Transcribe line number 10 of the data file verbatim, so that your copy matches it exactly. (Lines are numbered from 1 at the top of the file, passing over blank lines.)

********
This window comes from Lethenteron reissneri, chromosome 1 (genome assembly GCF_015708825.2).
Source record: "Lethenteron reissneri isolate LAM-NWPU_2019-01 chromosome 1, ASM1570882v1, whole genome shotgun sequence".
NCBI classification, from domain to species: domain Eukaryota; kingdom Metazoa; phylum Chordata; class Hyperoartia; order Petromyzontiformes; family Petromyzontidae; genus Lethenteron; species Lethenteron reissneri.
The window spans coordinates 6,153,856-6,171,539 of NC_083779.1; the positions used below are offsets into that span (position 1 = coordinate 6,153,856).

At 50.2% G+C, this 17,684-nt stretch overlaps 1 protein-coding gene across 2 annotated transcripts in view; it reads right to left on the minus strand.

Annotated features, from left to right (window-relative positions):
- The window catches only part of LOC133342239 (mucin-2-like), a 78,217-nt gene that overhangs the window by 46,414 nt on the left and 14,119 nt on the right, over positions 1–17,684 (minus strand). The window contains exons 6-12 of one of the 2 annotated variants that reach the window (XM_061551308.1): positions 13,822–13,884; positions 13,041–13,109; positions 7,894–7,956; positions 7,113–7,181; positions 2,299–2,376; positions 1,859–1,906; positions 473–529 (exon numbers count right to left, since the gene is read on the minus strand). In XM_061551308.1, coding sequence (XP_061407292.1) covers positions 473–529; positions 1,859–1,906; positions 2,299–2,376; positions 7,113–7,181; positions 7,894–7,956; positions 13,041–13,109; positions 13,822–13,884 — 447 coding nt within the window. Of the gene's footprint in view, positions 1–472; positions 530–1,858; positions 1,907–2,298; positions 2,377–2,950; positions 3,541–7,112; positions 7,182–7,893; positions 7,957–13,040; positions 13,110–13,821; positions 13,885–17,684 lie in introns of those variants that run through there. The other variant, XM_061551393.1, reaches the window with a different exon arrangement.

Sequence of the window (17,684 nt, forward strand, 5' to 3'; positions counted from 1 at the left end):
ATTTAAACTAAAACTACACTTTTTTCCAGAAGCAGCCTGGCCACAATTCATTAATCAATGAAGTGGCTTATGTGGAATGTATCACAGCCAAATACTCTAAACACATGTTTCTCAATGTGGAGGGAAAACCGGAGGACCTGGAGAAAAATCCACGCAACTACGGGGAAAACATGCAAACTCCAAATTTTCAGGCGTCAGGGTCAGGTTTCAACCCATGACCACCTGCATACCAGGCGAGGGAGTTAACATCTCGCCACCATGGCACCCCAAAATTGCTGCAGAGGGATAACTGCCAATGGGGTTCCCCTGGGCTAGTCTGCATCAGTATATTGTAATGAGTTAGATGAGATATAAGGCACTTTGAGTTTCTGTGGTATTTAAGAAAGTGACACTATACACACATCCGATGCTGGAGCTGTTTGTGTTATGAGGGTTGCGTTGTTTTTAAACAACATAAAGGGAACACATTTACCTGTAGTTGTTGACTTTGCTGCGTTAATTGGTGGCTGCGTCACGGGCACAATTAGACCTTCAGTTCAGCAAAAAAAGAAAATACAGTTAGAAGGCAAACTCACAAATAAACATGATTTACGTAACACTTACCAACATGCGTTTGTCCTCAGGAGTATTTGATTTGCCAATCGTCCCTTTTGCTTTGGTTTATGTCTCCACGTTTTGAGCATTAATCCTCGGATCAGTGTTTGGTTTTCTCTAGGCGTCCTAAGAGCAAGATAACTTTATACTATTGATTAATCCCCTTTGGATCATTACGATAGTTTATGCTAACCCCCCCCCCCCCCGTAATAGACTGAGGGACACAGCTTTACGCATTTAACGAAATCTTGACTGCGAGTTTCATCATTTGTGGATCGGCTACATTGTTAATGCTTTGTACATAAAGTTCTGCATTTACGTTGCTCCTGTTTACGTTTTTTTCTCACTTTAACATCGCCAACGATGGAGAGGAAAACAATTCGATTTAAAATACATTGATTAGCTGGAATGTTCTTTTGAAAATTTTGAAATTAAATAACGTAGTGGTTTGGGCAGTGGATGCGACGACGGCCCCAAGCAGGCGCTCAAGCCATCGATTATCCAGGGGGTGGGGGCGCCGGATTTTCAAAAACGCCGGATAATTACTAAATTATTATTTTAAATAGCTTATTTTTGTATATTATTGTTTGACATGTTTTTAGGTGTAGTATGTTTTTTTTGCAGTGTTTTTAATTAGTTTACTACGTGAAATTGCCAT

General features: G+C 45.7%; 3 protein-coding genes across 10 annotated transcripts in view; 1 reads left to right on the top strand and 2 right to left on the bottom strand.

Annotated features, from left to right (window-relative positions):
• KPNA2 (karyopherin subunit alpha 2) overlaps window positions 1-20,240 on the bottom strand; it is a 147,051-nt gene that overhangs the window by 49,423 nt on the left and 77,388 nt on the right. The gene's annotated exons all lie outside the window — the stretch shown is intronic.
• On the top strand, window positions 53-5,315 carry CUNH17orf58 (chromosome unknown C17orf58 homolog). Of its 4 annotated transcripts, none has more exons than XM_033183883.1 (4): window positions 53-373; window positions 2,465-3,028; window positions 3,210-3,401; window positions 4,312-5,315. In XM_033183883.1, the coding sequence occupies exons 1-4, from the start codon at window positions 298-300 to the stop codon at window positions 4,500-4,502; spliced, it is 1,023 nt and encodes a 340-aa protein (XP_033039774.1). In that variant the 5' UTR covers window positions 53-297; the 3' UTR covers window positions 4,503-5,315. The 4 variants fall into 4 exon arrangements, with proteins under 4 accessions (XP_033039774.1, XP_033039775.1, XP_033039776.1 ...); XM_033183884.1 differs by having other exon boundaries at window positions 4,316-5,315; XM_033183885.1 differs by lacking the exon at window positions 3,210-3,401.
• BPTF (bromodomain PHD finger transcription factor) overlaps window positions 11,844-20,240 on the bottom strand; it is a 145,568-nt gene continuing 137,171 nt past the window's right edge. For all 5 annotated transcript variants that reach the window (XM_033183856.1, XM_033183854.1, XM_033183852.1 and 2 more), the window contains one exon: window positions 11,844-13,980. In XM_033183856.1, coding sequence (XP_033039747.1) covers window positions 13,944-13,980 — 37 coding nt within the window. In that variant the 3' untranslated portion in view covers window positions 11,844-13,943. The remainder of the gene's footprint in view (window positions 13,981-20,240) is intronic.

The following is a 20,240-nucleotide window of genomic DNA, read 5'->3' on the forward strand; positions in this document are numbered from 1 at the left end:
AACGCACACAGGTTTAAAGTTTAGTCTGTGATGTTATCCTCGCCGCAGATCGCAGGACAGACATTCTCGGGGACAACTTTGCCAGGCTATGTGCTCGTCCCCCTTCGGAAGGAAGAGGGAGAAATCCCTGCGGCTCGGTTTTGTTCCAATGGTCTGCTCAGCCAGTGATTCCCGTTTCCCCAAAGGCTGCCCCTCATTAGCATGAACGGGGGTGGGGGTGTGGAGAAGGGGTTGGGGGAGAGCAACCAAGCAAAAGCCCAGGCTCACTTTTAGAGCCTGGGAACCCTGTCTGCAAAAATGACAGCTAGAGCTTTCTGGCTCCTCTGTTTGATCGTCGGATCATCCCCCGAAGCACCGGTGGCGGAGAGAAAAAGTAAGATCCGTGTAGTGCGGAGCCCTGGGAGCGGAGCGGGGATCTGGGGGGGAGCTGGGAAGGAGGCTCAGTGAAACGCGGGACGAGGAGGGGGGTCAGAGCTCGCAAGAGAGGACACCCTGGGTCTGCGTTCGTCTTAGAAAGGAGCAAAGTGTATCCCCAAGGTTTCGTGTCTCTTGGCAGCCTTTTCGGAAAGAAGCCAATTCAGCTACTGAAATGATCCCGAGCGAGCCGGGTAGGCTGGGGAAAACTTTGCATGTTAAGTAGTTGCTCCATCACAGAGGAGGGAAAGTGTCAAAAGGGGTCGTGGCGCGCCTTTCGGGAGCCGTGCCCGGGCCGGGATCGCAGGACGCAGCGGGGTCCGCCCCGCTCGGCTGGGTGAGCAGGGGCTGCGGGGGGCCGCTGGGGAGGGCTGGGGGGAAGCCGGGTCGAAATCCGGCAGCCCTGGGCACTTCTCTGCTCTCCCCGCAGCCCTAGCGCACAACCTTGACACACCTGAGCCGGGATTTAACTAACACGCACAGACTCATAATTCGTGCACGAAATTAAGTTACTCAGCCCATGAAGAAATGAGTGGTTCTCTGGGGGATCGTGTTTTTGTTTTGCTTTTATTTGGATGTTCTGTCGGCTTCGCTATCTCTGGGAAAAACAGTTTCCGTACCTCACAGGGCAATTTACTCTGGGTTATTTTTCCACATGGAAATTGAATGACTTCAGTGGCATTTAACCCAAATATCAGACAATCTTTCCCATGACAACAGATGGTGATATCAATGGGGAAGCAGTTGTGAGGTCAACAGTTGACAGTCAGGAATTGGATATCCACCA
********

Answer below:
General features: G+C 45.7%; 3 protein-coding genes across 10 annotated transcripts in view; 1 reads left to right on the top strand and 2 right to left on the bottom strand.